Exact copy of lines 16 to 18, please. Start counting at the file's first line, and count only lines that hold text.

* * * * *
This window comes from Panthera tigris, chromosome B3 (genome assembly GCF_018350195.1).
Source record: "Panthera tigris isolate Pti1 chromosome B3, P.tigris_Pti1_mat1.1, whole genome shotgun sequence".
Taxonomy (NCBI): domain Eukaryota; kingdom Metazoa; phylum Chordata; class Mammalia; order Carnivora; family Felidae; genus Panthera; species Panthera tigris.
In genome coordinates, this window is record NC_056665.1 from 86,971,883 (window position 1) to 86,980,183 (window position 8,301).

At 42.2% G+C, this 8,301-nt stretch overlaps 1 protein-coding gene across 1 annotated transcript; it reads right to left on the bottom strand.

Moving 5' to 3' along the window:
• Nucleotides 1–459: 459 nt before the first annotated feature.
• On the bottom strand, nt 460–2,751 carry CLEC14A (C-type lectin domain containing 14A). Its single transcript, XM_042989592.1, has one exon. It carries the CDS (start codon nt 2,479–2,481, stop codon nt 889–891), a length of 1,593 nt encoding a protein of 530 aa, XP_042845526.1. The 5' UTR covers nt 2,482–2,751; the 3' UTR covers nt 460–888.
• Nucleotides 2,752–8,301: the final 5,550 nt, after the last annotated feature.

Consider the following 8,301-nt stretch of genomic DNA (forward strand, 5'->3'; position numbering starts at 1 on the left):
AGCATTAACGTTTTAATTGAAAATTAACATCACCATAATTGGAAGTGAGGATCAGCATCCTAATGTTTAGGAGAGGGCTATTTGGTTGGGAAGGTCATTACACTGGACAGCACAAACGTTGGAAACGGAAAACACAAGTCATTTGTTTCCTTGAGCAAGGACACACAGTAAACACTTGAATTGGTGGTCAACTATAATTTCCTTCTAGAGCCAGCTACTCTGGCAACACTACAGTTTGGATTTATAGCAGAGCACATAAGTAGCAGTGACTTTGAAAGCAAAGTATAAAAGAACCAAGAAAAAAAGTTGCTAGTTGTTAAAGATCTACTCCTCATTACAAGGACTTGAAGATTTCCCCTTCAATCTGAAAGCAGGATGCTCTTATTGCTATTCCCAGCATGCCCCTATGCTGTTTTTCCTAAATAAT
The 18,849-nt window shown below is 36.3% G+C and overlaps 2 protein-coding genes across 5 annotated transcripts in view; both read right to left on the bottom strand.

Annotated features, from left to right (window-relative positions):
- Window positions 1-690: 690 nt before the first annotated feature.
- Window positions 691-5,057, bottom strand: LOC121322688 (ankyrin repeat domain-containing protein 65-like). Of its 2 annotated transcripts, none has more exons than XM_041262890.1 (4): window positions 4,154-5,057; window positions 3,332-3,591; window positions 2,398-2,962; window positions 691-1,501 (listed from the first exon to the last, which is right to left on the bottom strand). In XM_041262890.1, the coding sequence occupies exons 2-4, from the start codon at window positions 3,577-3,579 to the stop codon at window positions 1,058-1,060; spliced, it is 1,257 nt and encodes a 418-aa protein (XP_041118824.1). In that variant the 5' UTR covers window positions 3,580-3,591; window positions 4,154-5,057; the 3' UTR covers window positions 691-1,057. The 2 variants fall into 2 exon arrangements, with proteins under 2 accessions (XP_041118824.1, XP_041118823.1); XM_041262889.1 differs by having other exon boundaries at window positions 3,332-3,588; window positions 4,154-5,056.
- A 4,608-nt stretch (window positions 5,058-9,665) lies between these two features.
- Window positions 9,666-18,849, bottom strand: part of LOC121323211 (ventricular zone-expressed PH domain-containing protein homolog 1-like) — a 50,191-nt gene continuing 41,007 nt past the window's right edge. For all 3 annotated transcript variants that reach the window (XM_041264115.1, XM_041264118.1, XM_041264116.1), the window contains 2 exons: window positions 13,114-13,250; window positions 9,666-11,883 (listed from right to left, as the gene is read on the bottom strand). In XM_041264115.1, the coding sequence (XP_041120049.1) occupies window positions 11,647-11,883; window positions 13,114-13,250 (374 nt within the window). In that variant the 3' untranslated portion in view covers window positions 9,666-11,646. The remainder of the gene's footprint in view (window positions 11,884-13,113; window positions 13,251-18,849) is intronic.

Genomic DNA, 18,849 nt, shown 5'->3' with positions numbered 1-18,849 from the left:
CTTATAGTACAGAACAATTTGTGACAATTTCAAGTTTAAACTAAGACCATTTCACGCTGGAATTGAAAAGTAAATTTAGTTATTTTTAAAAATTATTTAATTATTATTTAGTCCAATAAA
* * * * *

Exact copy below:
- A 4,608-nt stretch (window positions 5,058-9,665) lies between these two features.
- Window positions 9,666-18,849, bottom strand: part of LOC121323211 (ventricular zone-expressed PH domain-containing protein homolog 1-like) — a 50,191-nt gene continuing 41,007 nt past the window's right edge. For all 3 annotated transcript variants that reach the window (XM_041264115.1, XM_041264118.1, XM_041264116.1), the window contains 2 exons: window positions 13,114-13,250; window positions 9,666-11,883 (listed from right to left, as the gene is read on the bottom strand). In XM_041264115.1, the coding sequence (XP_041120049.1) occupies window positions 11,647-11,883; window positions 13,114-13,250 (374 nt within the window). In that variant the 3' untranslated portion in view covers window positions 9,666-11,646. The remainder of the gene's footprint in view (window positions 11,884-13,113; window positions 13,251-18,849) is intronic.

Genomic DNA, 18,849 nt, shown 5'->3' with positions numbered 1-18,849 from the left: